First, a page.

Director Gavin Wiesen, who just released his directorial debut called The Art of Getting By, slightly based the film on some personal experiences that one may have had or may soon experience in high school. He sat down with us recently to discuss the making of the film, some of his favorite directors and his upcoming projects.
Check out the interview below.
We Got This Covered: What is The Art of Getting By about?
Gavin Wiesen: The Art of Getting By is essentially a coming of age story of a kid in New York City, George Zinavoy, who’s a senior in high school, who has essentially made it through the majority of his high school years without ever having done a lick of work. He’s someone who’s very bright but ultimately a little bit depressed, a little bit in a adolescent existential crisis of “What’s the point of doing anything and why should he apply himself?” He doesn’t have a lot of friends. He doesn’t have a lot of proof of there being meaning in his life enough to make an effort. And he is befriended by the prettiest girl in his school, who he’s viewed from afar for years and all of a sudden, there’s this sort of tenuous friendship being formed and he’s suddenly out of his comfort zone and all of a sudden, he’s got a lot of things to apply himself to and everything sort of changes for him.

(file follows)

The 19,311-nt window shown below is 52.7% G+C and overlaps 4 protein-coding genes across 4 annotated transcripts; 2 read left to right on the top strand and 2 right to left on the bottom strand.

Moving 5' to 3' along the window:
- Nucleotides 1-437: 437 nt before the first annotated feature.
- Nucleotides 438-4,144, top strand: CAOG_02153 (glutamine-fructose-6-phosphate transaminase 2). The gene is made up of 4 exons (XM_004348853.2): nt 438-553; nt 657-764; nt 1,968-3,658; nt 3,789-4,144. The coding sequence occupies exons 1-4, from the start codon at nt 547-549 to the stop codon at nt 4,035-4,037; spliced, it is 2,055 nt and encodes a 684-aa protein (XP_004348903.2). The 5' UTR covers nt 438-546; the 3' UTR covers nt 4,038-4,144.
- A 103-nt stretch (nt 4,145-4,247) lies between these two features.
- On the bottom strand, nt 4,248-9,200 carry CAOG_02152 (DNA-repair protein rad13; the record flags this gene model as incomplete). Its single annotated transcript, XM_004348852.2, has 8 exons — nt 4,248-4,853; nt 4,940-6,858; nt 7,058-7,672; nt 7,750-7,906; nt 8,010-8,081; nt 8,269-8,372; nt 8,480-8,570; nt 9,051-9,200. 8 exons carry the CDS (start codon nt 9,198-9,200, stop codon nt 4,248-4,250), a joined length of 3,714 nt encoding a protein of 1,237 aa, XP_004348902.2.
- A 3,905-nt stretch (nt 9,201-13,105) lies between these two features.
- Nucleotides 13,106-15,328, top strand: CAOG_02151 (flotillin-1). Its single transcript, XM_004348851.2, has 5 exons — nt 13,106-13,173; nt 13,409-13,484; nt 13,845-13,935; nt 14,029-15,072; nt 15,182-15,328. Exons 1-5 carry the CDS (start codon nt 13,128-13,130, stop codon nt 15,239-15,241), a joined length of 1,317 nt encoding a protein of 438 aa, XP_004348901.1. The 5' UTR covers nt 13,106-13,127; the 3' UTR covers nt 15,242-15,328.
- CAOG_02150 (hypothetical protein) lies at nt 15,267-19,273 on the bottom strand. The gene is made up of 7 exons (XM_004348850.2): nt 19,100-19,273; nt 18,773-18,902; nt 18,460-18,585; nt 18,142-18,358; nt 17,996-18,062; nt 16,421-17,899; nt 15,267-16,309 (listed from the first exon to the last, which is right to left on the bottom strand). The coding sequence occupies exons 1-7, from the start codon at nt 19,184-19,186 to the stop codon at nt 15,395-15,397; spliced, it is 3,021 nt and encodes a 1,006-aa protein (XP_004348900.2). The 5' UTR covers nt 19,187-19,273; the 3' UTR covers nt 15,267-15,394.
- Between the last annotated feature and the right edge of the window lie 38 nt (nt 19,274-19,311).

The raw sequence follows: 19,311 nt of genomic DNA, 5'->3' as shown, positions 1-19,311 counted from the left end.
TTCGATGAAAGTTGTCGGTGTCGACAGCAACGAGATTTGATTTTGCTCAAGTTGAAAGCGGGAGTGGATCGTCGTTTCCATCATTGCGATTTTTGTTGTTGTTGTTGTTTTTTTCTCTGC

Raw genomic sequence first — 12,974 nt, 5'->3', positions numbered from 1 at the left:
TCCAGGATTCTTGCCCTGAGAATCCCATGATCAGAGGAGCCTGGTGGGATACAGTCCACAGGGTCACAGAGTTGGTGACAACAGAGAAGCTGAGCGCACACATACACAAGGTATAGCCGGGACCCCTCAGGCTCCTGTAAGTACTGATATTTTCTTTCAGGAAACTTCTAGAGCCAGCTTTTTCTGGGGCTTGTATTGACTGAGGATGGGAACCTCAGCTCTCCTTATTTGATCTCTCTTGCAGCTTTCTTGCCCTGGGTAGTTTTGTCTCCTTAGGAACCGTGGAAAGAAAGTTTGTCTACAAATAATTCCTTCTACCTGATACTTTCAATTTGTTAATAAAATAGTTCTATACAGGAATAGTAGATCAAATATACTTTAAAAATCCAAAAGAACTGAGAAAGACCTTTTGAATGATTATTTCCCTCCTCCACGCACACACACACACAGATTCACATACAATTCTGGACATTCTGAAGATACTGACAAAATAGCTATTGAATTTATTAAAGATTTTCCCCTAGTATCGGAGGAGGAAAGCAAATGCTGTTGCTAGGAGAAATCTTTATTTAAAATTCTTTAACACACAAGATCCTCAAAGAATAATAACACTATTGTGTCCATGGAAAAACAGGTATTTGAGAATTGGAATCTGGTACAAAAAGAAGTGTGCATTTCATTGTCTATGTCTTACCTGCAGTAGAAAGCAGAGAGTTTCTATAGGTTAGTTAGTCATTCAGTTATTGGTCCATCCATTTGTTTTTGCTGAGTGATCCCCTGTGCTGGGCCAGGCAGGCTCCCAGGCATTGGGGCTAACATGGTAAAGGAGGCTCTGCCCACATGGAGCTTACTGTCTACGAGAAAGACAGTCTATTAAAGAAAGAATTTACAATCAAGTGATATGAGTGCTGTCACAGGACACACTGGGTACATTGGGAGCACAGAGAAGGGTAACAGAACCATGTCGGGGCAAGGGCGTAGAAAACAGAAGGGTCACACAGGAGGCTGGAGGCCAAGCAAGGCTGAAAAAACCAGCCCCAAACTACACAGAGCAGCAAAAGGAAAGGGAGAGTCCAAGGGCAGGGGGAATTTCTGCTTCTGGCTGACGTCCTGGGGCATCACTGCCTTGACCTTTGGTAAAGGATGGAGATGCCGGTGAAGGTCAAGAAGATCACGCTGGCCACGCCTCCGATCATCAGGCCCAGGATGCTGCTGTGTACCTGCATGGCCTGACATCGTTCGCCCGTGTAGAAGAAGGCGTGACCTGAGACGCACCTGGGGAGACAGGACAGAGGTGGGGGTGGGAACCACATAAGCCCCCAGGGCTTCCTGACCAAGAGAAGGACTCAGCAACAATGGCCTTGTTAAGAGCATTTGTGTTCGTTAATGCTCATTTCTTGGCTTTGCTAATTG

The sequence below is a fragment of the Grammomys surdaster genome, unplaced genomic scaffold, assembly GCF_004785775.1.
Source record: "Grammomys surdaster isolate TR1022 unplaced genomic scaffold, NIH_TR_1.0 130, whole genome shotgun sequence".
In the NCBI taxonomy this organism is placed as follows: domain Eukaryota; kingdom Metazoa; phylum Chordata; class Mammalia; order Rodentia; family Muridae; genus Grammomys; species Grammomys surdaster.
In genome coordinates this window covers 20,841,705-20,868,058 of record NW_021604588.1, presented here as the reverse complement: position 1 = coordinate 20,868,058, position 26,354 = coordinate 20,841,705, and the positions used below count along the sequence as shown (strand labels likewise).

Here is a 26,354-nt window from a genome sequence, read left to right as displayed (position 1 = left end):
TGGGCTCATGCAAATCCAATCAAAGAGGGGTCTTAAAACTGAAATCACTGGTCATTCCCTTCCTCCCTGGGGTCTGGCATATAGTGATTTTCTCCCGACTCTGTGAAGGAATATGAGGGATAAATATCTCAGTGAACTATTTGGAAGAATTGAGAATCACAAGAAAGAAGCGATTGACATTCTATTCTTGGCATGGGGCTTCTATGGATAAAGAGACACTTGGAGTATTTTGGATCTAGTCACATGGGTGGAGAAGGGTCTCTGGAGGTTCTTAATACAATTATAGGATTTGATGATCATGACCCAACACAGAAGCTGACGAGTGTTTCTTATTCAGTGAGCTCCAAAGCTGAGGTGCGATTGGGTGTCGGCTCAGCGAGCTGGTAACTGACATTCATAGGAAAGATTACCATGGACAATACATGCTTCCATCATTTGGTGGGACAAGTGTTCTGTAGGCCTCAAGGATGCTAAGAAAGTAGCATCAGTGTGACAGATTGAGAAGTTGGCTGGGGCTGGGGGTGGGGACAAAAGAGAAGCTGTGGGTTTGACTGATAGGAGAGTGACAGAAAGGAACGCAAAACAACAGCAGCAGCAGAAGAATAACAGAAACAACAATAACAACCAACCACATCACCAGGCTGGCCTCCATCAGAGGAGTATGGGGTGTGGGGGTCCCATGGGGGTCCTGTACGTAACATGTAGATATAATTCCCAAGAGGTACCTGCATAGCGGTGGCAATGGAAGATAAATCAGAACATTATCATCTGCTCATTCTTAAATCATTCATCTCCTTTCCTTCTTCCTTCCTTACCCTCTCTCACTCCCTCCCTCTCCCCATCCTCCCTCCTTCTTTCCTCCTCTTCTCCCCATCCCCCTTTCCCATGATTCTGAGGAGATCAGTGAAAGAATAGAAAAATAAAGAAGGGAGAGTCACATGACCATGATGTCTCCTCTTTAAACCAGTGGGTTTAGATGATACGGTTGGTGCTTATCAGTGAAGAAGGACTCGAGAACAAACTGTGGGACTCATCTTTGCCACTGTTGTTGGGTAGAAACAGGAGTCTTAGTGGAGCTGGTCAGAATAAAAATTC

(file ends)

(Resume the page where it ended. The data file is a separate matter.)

WGTC: Is this story based on anything, like a personal experience or a story you had written beforehand?
Gavin Wiesen: It is. It’s based on personal experiences, not specific ones in my case. I mean, this isn’t strictly autobiographical, but it was me coming up with a story as a way of framing my experiences at that age in terms of how it felt to be 17 and 18 and how it felt to be on the verge of graduating high school and venturing out into the unknown. It’s about the first crushes on girls, first relationships, the uncertainty of how to pursue girls you’re interested in and how much things at that age can break your heart, confuse you and scare you. All of those things were something I really wanted to capture about the experience of being a teenager and capture it in a way that was a little bit more adult and viewed from the nostalgia of my being in my mid-30s when I wrote it.
WGTC: Do you think 17 and 18-year-olds of today’s society might see something that they relate to, or is this mainly for people already out of high school and is kind of a look back episode?
Gavin Wiesen: I think that it plays most strongly to people who are still fairly young, in their teens and early 20s, because they are closest in age to the characters and they can probably relate the most. But, in my experience, a surprising amount of people my age and older and even people who are parents really connect with this because it reminds them of an episode from their past and, sometimes, that’s the most powerful thing of all. So I think that it really kind of spans. I saw that it played really strongly with kids who were in college who were looking back at high school for the first time, but they’ve only just left it. And it played for people my age who hadn’t thought about their high school experiences in years, but it made them remember that girl or that experience or what being a senior in high school was like.